To say that Hannah Sandeen loves Disneyland would be something of an understatement. An annual passholder since 2001, the USC Viterbi mechanical engineering major said she has experienced the best of times there.
The 22-year-old transfer student from El Camino College also has made several important observations during her many excursions to the “happiest place on Earth.” Specifically, she marveled at Disneyland’s FastPass system that allows visitors to reserve their place in line for the park’s most popular rides manually or via an app. Sandeen noted how the system permits visitors to avoid wasting time standing in long lines. Instead, they simply show up at a designated hour and enjoy their favorite attractions, hassle free.
So, when she and two other USC Viterbi students entered the 2nd annual Boeing Innovation Challenge, Sandeen had a good idea to solve a real-world aviation problem. Building on her experiences at Disneyland, she and her teammates proposed creating an app that would allow airline passengers to reserve a place in line for the lavatory without leaving their seats. When the restroom came available, passengers would receive notification via the app or the airplane’s online entertainment center.
“That way, they only need to get up when they need to, and they can relax in their seat without ever having to get up and down a bunch of times,” said Sandeen, adding that passengers would need to punch their seat numbers into a keypad on the lavatory door to forestall line jumpers.
That idea won this year’s Boeing Innovation Challenge. A team led by two USC Viterbi students took second place, while a team headed by USC students landed 3rd place, making it a clean Trojan sweep.
“What we were looking for, and we found, is for the students to demonstrate not just technical, academic and problem-solving knowledge but also innovation, ideation and the ability to work together as a team,” said Mithra Sankrithi of Boeing Commercial Airplanes Product Development, who oversaw the challenge.
Nearly 60 student teams from across the country participated in the competition, which began in September. Those teams, representing a dozen schools, offered 70 concepts for consideration. After the first round, company judges and student participants narrowed the field down to the top 10 teams. At that point, some students who proposed ideas that did not advance joined the remaining squads. In late January, 51 students flew to the Puget Sound, at Boeing’s expense, to develop their ideas on teams composed of students from multiple universities, with the help of company mentors during a two-day hackathon. The teams then pitched their ideas at the Future of Flight Museum in Mukilteo, Washington.
This year’s challenge featured three areas of interest students could choose from: simplifying commercial airplanes; creating efficient and adaptable airplane cabins; and cross-industry aircraft innovations, such as WiFi communication, robotics, additive manufacturing and virtual reality.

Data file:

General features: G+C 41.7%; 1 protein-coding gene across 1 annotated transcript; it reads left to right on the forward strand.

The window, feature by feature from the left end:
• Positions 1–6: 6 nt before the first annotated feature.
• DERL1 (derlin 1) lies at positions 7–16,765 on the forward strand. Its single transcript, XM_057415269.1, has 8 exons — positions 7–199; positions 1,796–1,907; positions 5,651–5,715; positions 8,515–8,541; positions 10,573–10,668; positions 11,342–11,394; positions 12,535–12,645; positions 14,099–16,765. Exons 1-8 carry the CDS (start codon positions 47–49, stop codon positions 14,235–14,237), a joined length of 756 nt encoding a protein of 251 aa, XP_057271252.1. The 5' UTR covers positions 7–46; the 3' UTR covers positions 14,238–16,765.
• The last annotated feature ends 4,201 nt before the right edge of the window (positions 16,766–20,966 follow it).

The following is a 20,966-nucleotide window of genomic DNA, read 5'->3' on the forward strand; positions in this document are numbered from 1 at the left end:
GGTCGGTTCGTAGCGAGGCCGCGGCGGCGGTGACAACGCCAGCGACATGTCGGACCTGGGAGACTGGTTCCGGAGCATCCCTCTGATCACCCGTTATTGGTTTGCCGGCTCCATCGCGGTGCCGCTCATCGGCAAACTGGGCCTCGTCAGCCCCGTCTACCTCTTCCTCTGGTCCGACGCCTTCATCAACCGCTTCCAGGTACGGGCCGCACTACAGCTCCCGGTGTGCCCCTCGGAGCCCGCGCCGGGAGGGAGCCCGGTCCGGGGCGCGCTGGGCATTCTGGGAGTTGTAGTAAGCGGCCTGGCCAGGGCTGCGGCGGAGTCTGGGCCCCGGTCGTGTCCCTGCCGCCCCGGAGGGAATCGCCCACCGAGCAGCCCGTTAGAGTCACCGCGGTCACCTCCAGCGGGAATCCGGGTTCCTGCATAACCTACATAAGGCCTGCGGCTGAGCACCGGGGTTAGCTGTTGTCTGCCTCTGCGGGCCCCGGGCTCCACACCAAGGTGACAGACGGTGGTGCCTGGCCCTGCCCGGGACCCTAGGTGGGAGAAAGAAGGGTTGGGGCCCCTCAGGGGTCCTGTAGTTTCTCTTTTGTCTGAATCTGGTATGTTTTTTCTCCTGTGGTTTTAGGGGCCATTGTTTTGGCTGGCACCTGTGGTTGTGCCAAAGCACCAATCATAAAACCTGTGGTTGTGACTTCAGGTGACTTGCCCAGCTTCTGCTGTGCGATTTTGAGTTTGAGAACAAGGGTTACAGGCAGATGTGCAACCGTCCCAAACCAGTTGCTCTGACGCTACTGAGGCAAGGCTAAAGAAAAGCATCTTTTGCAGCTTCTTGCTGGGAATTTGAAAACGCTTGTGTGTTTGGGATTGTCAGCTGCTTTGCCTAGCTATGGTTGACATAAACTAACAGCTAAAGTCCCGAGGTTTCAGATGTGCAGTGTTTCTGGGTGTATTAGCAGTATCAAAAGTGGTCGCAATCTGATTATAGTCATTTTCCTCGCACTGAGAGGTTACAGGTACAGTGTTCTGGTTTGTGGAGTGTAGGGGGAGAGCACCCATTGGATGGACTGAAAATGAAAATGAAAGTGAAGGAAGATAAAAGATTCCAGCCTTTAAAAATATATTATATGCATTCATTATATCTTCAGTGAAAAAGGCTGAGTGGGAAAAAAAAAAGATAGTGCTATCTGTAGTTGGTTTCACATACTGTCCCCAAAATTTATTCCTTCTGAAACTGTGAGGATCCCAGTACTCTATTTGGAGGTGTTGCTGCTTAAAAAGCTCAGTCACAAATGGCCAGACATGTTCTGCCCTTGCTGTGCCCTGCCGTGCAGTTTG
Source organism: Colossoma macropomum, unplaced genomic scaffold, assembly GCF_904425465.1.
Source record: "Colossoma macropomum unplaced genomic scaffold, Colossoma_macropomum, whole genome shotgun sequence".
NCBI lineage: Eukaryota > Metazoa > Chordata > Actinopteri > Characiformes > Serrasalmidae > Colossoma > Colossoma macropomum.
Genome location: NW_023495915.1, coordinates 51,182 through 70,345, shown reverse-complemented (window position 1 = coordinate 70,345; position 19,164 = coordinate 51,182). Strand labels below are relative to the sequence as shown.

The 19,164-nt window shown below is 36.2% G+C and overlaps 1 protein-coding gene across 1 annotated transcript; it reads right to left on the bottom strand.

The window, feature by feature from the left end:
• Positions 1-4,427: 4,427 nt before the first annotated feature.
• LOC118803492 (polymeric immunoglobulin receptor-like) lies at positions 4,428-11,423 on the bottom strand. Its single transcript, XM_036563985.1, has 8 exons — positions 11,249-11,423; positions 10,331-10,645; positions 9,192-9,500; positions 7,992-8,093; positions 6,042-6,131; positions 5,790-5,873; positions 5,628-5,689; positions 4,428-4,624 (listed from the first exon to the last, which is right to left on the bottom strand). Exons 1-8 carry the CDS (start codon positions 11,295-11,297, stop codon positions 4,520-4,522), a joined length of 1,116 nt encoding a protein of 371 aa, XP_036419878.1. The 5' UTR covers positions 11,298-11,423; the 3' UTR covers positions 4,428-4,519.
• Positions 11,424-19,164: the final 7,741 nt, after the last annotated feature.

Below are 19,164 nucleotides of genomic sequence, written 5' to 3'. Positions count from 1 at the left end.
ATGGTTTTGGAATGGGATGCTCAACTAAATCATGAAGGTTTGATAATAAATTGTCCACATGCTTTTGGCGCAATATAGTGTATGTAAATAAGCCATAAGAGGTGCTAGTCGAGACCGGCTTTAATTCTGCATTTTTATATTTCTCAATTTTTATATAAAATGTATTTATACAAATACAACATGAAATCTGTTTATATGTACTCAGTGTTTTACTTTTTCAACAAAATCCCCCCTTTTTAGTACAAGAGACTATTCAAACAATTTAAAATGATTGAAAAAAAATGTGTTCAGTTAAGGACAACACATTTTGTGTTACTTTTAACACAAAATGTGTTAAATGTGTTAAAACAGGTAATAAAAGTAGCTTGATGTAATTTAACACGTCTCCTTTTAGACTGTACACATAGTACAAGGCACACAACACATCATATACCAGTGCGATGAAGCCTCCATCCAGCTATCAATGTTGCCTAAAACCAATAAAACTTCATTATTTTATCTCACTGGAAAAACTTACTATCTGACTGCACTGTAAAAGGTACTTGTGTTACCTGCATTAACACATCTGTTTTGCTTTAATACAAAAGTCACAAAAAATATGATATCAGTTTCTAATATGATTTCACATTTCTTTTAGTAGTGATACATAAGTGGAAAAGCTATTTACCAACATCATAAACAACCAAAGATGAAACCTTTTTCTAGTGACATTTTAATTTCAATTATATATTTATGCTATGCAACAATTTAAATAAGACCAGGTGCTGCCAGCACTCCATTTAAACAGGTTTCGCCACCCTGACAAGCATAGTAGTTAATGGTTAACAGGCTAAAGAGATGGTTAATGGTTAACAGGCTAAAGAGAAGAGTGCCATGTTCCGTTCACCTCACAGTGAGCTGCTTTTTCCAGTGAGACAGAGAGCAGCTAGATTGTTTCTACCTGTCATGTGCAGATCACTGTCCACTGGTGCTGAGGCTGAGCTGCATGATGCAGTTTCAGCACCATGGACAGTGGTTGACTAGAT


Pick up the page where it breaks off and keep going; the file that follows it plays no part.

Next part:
Winners received Boeing jackets and fast-track consideration for a company internship.
Sandeen of the Cosmic Trojaneers said her team’s victory illustrates the value of USC Viterbi’s emphasis on both in-class and hands-on learning.
“At USC Viterbi, we’re not just students in a classroom working toward a grade,” said Sandeen, who recently received an offer of a Boeing internship. “We’re much more than that.”
Marissa Renteria, a USC Viterbi master’s student in aerospace and aeronautical engineering; Anokhi Kholwadwaia, a USC Viterbi sophomore in astronautical engineering; Ali Attarwala, a sophomore majoring in aerospace engineering at the University of Texas at Austin; and Vy Le a senior, a biomedical engineering student at Purdue University, also belonged to the winning team.
Nicolas Enriquez, a USC Viterbi freshman in biomedical engineering whose team, The Nicka Time, took second place with an idea to capture an airplane’s lost energy using new technology, also credits USC Viterbi for his squad’s strong performance.
“To do so well in something as competitive as the Boeing Innovation Challenge – and something outside of” [my field] “is a testament to how Viterbi emphasizes a diverse and adaptable education,” he said. Shiva Balachander, a USC Viterbi freshman, also was a member of Nicka Time.
Third-place finisher, USC Aviation Crew, was headed by Parker Banfield, a senior at the USC Marshall School of Business, and Michael Loy of the USC Annenberg School of Communication and Journalism. Their idea called for building modular kennels in sections of under-utilized cabin space in commercial aircraft.
Renteria of theCosmic Trojaneers said she felt proud of the USC triumph at the Boeing Innovation Challenge.
“My peers and I are incredibly prepared to undertake any challenge,” she said. “Our determination and critical thinking was put to the test, and, ultimately, we emerged victorious.”